7 Secret Sights in New York That Will Leave You Astonished ...

Cassandra

7 Secret Sights in New York That Will Leave You Astonished ...
7 Secret Sights in New York That Will Leave You Astonished ...

One of the greatest things that I love about living in Brooklyn is discovering secret sights in New York. This city has a lot of history embedded into its culture, offering an expansive amount of attractions that are visited by tourists and locals alike. When I first heard about a few of these places, I found myself intrigued as I was never one to resist mysteries. From abandoned stations to underground bowling alleys, you will be amazed at just how many secret sights in New York are not actually hidden at all.

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1

City Hall Station

City Hall Station The first point on this list of secret sights in New York is now general knowledge amongst locals. The intricate design featured in this cathedral-like station is absolutely stunning. After being closed in 1945, it was initially supposed to be re-opened as a museum; this explains the preservation of this beautiful subway station. The best way to catch a glimpse of this is to stay on the 6 train after its final stop at Brooklyn Bridge (although MTA workers usually check to ensure that no one is left on the train). I have also heard that official tours are offered.

2

Waldorf Astoria – Track 61

Waldorf Astoria – Track 61 Located under Grand Central Terminal Station, track 61 was initially a loading platform. It was then used as a way to escort special guests into the hotel without public scrutiny. Franklin D. Roosevelt is said to have traveled here by driving his car into the enormous train car and then transporting it up a spacious elevator.

3

"the Underbelly Project" Art Show

"the Underbelly Project" Art Show This next sight has been hidden extremely well; no one knows the exact location of the subway station that the street art is featured in. New York Times reporter Jasper Rees stated that the "gallery, whose existence has been a closely guarded secret, closed on the same night it opened." This is quite an interesting concept.

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Known as an underground exhibition, the Underbelly Project took urban exploration to new heights, or more accurately, depths. Over a hundred street artists from around the globe clandestinely created works in this subterranean gallery. Curators Workhorse and PAC kept it shrouded in such secrecy that entry was by invitation only, aimed at evading the watchful eyes of authorities and maintaining its mystique. The ephemeral nature of this project challenges the concept of public art itself, leaving a lasting impression on the fortunate few who witnessed its fleeting existence in the flesh.

4

Whispering Gallery

Whispering Gallery I find this next attraction to have a romantic notion to it. The Whispering Gallery is located in Grand Central Terminal Station. Make sure to bring a friend along as when you both stand at opposite sides of this archway and whisper, you will be able to hear everything clearly. I once witnessed a man proposing to his girlfriend in this manner and found it hugely endearing.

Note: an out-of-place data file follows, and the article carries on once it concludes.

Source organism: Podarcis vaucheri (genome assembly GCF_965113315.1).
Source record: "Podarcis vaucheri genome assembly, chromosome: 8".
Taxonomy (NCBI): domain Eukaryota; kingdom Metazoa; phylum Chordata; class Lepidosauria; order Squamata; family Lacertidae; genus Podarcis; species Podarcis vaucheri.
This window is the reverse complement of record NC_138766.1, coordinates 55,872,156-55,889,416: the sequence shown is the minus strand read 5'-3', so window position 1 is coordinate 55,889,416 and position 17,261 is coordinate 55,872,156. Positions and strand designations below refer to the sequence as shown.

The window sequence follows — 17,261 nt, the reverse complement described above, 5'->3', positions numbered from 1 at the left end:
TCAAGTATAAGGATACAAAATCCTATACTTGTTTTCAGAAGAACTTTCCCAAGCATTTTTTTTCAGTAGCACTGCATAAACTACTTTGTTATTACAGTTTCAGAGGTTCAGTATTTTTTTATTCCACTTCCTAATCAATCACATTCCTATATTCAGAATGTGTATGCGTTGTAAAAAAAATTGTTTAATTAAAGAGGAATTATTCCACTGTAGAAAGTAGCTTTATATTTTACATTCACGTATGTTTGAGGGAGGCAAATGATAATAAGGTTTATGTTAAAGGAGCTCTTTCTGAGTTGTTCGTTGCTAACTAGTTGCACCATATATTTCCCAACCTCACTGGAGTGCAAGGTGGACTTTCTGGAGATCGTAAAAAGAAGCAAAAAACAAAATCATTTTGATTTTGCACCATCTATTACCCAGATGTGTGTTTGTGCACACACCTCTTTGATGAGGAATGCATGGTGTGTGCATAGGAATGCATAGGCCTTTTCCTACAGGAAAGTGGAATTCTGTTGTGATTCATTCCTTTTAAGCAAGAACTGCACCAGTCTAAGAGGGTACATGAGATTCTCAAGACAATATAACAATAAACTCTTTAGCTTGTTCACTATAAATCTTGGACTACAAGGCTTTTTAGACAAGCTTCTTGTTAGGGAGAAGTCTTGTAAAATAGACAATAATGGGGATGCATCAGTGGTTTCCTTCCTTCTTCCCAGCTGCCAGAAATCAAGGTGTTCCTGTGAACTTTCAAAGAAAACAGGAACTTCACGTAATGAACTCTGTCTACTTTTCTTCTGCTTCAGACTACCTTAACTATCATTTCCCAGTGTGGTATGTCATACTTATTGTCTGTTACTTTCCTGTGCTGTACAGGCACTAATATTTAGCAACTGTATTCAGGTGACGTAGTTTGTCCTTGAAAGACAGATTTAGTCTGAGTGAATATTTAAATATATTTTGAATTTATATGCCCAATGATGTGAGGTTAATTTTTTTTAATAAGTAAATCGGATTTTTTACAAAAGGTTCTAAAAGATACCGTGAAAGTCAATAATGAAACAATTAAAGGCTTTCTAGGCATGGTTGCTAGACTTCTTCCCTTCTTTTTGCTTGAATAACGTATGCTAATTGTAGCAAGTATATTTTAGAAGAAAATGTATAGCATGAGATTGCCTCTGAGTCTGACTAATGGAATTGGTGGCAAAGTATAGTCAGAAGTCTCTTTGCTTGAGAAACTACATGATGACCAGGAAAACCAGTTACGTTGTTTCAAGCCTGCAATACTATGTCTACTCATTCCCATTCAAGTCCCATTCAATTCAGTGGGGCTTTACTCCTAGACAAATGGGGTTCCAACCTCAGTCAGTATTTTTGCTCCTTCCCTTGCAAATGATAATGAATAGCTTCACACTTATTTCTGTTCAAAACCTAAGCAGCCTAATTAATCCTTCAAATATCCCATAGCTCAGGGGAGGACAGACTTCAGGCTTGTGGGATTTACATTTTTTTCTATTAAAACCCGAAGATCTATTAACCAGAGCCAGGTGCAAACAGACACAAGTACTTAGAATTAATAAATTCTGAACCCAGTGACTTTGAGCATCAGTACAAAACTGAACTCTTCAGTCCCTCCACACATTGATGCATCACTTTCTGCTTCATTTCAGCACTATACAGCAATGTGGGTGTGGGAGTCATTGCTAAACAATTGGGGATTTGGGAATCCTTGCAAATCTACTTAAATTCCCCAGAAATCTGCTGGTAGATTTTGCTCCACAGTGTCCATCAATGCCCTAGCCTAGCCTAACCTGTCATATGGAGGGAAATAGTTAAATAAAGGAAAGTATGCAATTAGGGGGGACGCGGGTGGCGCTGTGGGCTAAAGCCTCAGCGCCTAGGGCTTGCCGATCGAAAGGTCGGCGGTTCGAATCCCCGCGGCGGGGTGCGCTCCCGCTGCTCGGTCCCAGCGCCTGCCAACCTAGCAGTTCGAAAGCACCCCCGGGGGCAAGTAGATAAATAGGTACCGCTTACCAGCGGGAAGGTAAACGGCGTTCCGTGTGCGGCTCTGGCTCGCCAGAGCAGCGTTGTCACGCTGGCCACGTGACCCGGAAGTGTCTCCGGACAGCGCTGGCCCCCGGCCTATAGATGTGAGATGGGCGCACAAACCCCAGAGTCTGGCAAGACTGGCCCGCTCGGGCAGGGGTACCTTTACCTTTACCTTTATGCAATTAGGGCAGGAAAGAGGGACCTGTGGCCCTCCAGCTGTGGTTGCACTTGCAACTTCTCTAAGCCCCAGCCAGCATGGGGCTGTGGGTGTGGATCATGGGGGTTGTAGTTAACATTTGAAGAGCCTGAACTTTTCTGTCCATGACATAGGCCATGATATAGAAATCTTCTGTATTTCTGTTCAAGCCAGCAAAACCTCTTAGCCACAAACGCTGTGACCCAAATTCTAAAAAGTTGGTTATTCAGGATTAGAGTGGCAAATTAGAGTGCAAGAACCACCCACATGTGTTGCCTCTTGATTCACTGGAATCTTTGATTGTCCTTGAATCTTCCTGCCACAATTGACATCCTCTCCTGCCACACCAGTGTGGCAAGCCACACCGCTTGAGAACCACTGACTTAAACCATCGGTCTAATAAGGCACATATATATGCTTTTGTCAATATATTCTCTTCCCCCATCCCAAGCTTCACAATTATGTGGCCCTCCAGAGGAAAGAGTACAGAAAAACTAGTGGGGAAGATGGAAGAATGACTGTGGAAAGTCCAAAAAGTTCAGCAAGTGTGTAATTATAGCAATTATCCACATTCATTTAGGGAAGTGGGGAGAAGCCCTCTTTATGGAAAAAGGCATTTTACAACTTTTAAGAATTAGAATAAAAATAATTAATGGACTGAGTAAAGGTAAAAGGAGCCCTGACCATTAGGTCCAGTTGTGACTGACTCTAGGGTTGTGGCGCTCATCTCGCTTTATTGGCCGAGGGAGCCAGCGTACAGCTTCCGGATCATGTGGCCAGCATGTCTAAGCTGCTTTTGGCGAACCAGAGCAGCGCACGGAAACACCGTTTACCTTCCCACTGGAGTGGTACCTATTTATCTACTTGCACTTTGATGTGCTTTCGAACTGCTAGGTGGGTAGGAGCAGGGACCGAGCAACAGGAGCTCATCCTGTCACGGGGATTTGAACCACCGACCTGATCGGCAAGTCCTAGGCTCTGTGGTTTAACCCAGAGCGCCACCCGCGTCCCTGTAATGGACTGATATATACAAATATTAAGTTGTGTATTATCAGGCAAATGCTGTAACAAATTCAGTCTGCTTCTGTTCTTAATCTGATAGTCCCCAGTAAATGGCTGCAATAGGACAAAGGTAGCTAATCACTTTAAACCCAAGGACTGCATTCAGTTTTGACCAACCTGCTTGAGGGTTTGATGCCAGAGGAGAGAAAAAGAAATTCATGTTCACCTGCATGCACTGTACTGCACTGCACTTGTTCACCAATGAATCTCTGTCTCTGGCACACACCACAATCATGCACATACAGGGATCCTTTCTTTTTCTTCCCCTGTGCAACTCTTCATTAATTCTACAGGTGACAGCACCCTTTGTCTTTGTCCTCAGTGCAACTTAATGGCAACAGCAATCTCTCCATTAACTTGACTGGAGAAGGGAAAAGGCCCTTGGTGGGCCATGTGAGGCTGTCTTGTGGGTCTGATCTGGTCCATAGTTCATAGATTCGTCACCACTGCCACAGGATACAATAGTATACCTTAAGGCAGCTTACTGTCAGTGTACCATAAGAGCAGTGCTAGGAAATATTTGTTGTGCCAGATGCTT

5

Frick Museum Hidden Bowling Alley

Frick Museum Hidden Bowling Alley The stunning architecture of this hidden bowling alley is absolutely phenomenal! New York Times writer Alan Feur, who had the pleasurable experience of seeing the wonderful alley, exclaimed about "the pine-and-maple lane beds, the gravity-driven ball return, and the antique balls themselves, which strangely have two holes instead of the standard three." Discovered under the Frick museum, this exquisite alley is sadly not open to the general public.

6

Water Street Elevated Acre

Water Street Elevated Acre When my friend stumbled upon this area, she was blown away by its utter magnificence. After my first visit up here, I found myself sad at the prospect of leaving. The view up here is astonishing; you will not find another place with such a peaceful ambiance. The River to River festivals are actually held in this calm spot during the summer.

7

5 Pointz

5 Pointz This street gallery in Queens features an amazing amount of graffiti artwork. Gadling's Jeremy Kressmann stated that "artists both local and from around the world drop by on a regular basis to put up new pieces, resulting [in] a building that has become a dynamic illustration of the art form's continuing legacy and influence." With its brightly painted walls and astounding scenery, I can't think of better reasons to stop by for a visit!

I love adding new sights to my growing list of NYC's hidden gems; I've also always wondered about the secret places in other boroughs that people have yet to explore. Have you ever gotten the chance to visit any of the sights mentioned above? What are some secret sights in your city that you feel are worth visiting?

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This was taken from buzzfeed!

5pointz is gone. What a shame.

I frequent NYC often, I\'ve never heard of these but I\'ll be sure to try and see them next visit!

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